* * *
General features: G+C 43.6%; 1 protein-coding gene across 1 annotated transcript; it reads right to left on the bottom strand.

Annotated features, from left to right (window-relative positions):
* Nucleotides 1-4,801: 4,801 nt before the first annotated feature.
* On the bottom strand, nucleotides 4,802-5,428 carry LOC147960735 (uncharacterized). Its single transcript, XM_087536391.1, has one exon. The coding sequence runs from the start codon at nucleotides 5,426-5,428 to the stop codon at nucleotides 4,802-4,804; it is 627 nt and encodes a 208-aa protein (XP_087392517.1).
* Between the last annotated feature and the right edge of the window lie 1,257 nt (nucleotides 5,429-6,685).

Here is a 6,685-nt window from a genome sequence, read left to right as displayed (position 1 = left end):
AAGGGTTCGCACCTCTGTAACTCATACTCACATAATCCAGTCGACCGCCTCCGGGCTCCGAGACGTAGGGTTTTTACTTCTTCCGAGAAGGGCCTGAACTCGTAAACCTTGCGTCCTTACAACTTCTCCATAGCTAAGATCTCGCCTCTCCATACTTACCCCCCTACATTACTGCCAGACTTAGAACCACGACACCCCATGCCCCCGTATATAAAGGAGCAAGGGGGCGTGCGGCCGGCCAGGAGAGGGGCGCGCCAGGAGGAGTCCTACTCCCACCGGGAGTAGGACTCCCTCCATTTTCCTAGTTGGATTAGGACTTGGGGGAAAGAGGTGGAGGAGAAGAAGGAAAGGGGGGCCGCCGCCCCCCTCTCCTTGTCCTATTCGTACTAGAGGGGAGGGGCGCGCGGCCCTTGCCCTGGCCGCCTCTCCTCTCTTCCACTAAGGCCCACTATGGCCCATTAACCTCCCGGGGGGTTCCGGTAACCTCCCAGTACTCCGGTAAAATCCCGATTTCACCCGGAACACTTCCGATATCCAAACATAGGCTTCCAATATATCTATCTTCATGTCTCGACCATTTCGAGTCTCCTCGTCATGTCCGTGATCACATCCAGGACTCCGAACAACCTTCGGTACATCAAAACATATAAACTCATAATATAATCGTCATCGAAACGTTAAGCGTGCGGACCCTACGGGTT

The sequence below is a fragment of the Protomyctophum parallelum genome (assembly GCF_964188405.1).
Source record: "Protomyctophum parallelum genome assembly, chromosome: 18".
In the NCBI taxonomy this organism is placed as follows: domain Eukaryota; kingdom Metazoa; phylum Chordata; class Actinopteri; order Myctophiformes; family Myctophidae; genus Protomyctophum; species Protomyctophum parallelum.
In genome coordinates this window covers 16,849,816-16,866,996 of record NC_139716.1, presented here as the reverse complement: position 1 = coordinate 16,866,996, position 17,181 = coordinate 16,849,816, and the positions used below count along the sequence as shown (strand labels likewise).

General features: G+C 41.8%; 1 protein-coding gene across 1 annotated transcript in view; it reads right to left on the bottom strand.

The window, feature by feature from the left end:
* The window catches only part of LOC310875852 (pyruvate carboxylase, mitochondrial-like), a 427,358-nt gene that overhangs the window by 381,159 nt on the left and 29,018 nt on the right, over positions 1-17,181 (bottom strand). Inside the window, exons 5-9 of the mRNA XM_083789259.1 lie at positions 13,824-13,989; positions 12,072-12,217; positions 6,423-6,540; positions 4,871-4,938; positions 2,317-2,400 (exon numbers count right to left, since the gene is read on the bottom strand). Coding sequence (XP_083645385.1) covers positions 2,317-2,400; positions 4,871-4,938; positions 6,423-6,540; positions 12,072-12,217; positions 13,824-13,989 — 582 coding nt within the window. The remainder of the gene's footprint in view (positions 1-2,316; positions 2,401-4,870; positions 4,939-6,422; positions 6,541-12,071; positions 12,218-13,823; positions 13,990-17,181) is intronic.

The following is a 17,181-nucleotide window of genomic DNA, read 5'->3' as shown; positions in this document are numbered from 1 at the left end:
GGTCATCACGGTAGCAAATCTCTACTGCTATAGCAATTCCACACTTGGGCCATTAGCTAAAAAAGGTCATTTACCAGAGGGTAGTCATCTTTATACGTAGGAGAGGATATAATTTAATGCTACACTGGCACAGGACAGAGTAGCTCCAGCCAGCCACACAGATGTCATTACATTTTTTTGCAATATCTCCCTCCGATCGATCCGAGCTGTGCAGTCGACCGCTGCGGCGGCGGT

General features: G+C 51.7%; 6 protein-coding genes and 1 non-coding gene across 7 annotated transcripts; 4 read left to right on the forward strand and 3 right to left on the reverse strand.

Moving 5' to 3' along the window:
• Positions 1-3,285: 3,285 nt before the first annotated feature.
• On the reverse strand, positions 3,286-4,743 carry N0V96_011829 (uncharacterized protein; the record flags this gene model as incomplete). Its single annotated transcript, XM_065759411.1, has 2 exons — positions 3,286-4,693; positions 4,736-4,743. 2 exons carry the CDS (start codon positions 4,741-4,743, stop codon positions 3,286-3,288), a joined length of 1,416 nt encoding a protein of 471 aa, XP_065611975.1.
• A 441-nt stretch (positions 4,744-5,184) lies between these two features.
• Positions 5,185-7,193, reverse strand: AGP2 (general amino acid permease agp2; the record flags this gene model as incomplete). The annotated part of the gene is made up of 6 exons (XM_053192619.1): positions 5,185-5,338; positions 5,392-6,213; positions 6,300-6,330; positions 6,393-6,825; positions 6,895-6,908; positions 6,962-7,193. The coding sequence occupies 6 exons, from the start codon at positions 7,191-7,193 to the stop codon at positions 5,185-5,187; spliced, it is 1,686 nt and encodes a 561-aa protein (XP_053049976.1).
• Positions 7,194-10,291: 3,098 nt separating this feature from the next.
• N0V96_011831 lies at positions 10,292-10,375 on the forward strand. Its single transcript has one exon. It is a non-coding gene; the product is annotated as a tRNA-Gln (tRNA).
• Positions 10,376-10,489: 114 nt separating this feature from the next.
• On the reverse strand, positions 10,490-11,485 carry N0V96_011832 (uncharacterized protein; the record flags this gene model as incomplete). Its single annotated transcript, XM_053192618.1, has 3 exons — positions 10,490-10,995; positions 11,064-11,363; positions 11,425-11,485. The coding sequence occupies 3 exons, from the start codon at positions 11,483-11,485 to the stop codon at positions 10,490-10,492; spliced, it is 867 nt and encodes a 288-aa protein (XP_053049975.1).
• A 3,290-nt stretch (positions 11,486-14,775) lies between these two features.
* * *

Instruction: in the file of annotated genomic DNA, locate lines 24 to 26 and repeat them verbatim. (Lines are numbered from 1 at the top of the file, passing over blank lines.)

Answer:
• N0V96_011831 lies at positions 10,292-10,375 on the forward strand. Its single transcript has one exon. It is a non-coding gene; the product is annotated as a tRNA-Gln (tRNA).
• Positions 10,376-10,489: 114 nt separating this feature from the next.
• On the reverse strand, positions 10,490-11,485 carry N0V96_011832 (uncharacterized protein; the record flags this gene model as incomplete). Its single annotated transcript, XM_053192618.1, has 3 exons — positions 10,490-10,995; positions 11,064-11,363; positions 11,425-11,485. The coding sequence occupies 3 exons, from the start codon at positions 11,483-11,485 to the stop codon at positions 10,490-10,492; spliced, it is 867 nt and encodes a 288-aa protein (XP_053049975.1).